Recent research by Fleet Operations revealed a surprising – and somewhat alarming – discovery. Only one in ten companies currently take total cost of ownership (TCO) into account when procuring vehicles.
The reason for this is unclear. TCO, after all, offers the most meaningful and accurate means of evaluating fleet vehicles. Anecdotal evidence from our extensive conversations with the market suggests the cause may be a simple lack of awareness of how easily TCO can be calculated.
Businesses can be charged thousands for the use of sophisticated wholelife cost modelling tools – but these can amount to using a sledgehammer to crack a nut. The advent in recent years of CO2-based taxation and mpg data supplied by manufacturers has made the requisite metrics for calculating TCO readily available. Fleet decision-makers can utilise this along with key real-world fleet data, such as lease costs, insurance and employers’ NI, to make a relatively straightforward spreadsheet calculation.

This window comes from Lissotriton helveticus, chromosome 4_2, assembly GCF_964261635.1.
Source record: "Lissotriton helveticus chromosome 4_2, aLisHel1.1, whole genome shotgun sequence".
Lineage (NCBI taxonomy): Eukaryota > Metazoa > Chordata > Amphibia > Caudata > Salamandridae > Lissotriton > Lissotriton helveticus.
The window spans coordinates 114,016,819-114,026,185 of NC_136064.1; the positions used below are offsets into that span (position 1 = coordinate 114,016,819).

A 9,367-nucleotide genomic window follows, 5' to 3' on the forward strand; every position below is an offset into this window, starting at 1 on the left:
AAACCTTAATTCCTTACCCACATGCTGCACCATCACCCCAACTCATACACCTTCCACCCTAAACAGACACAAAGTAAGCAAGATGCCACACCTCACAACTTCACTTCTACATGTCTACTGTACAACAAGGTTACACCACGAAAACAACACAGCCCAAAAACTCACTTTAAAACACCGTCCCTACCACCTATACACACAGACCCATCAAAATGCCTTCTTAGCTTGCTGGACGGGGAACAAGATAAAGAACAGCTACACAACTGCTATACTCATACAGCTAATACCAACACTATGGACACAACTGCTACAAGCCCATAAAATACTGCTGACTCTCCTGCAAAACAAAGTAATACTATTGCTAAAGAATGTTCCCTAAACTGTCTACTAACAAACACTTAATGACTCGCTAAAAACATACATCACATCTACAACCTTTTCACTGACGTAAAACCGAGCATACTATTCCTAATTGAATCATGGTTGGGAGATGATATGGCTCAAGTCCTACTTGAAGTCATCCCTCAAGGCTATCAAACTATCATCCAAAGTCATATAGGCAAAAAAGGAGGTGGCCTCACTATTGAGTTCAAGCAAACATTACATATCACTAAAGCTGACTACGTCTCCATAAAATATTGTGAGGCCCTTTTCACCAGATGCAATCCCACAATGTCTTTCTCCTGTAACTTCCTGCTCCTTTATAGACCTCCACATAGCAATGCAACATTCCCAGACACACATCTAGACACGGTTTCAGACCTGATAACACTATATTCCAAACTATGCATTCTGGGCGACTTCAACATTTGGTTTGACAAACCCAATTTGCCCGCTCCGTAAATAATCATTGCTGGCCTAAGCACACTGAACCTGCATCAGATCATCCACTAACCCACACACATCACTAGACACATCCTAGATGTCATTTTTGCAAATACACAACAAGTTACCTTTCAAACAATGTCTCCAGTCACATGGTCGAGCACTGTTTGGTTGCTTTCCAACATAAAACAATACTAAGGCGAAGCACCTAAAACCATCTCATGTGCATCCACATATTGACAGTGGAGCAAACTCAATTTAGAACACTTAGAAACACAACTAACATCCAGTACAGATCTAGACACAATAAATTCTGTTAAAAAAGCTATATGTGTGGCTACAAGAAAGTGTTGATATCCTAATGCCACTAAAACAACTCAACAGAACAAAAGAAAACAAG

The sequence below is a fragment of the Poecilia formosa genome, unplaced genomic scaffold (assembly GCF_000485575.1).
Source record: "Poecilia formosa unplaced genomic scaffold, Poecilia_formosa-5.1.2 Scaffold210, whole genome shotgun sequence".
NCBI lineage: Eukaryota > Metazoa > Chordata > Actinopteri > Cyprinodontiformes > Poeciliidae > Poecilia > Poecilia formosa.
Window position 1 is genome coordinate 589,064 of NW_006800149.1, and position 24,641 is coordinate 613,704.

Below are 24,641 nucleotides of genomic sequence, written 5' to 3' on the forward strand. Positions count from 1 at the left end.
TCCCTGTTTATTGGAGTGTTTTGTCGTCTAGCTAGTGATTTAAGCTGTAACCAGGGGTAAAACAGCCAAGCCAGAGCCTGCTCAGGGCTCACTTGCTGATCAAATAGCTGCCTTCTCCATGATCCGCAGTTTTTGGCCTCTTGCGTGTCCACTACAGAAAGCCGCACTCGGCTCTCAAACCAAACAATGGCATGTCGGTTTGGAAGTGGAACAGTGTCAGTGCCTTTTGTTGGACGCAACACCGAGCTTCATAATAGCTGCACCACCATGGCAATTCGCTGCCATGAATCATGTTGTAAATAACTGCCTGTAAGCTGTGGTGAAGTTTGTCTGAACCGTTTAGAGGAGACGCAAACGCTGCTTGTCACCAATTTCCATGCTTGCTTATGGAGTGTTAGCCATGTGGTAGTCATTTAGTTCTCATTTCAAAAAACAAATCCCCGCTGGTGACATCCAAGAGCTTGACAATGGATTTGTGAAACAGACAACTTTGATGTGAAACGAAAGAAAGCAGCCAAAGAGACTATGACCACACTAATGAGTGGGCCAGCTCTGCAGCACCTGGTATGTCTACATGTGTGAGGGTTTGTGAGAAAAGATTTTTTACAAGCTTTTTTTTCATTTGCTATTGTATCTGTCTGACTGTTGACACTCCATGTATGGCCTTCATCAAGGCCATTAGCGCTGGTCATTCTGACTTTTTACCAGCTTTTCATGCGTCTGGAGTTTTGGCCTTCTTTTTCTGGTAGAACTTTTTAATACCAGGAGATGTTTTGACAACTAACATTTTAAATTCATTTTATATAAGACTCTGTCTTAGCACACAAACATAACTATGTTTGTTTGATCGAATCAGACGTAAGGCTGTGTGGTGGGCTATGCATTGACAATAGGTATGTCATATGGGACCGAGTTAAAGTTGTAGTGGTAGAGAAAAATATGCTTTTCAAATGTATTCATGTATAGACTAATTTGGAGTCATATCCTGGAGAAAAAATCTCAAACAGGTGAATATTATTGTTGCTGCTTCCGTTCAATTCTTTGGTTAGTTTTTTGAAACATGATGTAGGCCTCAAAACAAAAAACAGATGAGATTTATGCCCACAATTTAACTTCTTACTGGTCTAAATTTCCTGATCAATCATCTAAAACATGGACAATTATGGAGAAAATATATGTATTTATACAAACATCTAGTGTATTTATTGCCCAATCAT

For the two-thirds of companies that ranked purchase price or lease cost as their biggest consideration, now may be the time for them to review fleet policies. Headline prices should of course be taken into account, but doing so in isolation shines a light on just one ingredient on the smorgasbord of fleet overheads. Collaboration between fleet and finance departments can help ensure pertinent data and expertise are shared for more accurate procurement decisions.
The study’s finding that vehicle reliability is a priority for a third of companies highlights another issue worthy of consideration. The business disruption and operational cost implications of vehicle off-road time can be considerable and so, where possible, these companies should also be factoring this into TCO. The difference between vehicles that average one day of downtime with ones that average three across a kitted-out LCV fleet, for example, can mean a difference of several thousand pounds to the business bottom line.
Moreover, maintenance strategies and accompanying preventative processes should be regularly reviewed to ensure they are suitably robust, efficient and cost-effective.